Let's follow the money to find out. Fox reportedly received $750,000 from HBO Documentary Films to pursue Gasland Part II. No one can verify how much money changed hands or who exactly it went to however. This is because Fox's non-profit production company, Sweet Jane Productions, Inc., has yet to file an IRS Form 990 for any period since June 30, 2010. He uses this non-profit corporation as a vehicle to collect government grants and support from the likes of the Rockefeller Foundation ($50,000 for an "interactive drama exploring theater as immersive and educational"). He has received at least $275,000 from Park Foundation for promoting his anti-gas films and a proposed Gasland Part III. Whether his charity facade was used to collect HBO money for Gasland Part II is unclear.
What is clear is that the President of HBO Documentary Films, Sheila Nevins, has been closely involved with the Soros family through another non-profit corporation called the Creative Capital Foundation, which has been another source of funding for International WOW, Fox's d/b/a for Sweet Jane Productions. International WOW received $50,788 from Creative Capital in the last fiscal year for infrastructure support and Sheila Nevins was an early board member of that organization, along with Jeff Soros, the film producer-nephew of George Soros, the insider trader and funder of so many leftist causes and other nefarious enterprises (e.g., almost bringing about the economic collapse of the United Kingdom).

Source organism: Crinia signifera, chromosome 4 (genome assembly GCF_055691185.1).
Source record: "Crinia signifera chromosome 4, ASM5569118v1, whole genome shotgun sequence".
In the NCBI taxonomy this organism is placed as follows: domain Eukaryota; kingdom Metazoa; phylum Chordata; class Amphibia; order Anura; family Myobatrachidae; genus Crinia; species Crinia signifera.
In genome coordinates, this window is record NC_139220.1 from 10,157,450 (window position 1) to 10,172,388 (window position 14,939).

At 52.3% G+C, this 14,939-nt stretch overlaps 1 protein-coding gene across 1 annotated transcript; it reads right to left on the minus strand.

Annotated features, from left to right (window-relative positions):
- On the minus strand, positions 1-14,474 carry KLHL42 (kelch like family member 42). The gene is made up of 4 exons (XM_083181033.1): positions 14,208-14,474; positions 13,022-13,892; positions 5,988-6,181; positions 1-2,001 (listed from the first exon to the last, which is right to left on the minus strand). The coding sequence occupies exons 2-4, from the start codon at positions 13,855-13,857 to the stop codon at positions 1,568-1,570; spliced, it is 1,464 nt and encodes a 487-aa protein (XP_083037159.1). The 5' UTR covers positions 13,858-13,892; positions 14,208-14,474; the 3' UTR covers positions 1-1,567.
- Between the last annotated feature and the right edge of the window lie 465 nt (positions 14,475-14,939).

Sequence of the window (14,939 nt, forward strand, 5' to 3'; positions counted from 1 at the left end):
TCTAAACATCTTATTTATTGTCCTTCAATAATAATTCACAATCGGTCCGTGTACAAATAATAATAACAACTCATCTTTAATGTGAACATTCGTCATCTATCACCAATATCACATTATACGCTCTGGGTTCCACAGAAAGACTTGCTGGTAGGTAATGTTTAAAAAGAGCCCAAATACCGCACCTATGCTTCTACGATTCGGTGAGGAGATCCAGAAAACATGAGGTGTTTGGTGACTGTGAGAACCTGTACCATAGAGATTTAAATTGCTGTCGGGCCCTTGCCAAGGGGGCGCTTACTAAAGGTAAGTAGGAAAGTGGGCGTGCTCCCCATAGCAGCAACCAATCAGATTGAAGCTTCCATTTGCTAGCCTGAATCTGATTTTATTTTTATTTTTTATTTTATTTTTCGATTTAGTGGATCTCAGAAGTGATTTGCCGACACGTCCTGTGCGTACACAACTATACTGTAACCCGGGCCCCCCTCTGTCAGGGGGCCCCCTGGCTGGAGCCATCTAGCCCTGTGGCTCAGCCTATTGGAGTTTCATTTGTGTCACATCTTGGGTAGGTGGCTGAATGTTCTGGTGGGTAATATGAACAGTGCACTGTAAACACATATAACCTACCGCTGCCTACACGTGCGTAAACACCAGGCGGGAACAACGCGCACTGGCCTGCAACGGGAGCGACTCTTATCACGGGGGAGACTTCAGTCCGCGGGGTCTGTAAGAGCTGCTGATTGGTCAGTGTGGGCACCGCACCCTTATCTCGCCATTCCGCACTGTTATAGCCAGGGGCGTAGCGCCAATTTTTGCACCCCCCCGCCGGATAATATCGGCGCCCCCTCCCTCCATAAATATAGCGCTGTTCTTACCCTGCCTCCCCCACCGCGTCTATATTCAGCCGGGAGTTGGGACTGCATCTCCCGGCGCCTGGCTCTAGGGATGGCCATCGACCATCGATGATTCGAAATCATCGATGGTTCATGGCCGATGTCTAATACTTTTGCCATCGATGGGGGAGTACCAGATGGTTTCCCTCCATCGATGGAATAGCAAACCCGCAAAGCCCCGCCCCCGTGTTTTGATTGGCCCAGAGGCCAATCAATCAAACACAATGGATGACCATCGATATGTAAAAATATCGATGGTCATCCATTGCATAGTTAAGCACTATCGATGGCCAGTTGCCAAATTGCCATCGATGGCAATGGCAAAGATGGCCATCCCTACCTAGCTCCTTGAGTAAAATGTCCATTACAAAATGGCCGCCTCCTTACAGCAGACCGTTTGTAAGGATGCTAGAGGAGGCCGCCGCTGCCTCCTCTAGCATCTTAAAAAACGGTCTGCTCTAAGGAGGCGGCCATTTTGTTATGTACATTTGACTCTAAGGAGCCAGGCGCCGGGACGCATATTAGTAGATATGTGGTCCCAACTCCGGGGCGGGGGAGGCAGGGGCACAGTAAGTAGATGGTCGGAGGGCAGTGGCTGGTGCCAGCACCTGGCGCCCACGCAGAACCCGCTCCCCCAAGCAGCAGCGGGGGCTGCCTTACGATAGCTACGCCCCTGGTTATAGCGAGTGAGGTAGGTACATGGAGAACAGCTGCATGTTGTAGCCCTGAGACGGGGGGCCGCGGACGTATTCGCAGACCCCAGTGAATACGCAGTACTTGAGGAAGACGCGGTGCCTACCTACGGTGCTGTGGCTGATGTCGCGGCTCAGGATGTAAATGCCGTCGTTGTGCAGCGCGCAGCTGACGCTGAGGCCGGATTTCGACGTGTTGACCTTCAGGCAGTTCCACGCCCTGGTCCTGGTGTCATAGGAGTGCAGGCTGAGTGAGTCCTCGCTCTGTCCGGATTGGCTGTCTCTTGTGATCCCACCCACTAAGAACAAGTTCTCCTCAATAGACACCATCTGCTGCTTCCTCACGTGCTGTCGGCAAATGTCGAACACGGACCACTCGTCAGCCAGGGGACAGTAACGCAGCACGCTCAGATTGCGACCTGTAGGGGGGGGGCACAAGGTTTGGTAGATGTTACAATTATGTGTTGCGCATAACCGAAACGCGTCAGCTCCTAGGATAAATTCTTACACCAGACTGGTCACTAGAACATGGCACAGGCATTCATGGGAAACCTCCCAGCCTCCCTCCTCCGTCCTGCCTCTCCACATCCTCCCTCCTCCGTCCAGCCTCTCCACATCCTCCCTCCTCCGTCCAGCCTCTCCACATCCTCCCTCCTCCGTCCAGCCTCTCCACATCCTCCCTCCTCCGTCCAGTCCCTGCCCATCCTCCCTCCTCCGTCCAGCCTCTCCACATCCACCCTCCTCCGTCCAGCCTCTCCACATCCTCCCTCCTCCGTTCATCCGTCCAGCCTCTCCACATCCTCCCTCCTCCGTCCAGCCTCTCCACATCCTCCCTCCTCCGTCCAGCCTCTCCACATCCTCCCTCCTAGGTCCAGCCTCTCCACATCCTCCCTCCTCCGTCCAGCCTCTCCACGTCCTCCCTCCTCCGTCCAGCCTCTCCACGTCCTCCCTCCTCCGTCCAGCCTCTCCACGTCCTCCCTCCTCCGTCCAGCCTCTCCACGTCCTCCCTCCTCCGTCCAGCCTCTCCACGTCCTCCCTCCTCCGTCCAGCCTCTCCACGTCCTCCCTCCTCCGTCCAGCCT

The nephew Soros has a film company and apparently has put out one film after more than a decade. It's apparently quite good but, fittingly, is called 'A Small Act' and, of course, was put out by HBO Documentary Films. Prior to that film in 2010 he appears to have spent most of his time writing screenplays that didn't get produced and learning how to give his money away. Meanwhile, his uncle George and cousin Jonathan have been giving Andrew Cuomo $750,000 to play Hamlet on the Hudson, Lady Macbeth and any number of other tragic Shakespearean characters that come to mind as he puts upstate New York through a living hell. No doubt George likes the idea of keeping New York out of the fracing game — it probably increases the value of his Petrobras investment. Although Soros is the kind of guy who plays both sides in order to win.
The US anti-frac efforts miss their target
In 2009, Barack Obama took office as President of the United States. With this event, the oil and gas industry felt a shift in energy policy, which might be best characterized by former EPA Administrator Al Armendariz's 'crucify them' comment about the industry in 2010. In October 2009, the US House of Representatives took steps towards initiating the EPA Hydraulic Fracturing Study. This latter effort was described as a 'peep show' by the late Dr. Michael Economides in May 2011 and was viewed as one of several attacks on the industry. During Obama's first term, US Senators Henry Waxman and Ed Markey and US Representative Diana Degette also led several inquiries into hydraulic fracturing. The January 2010 release of the movie Gasland I and the April 2010 blowout in BP's Macando well may have fanned the flames fueling anti-industry sentiment during this time.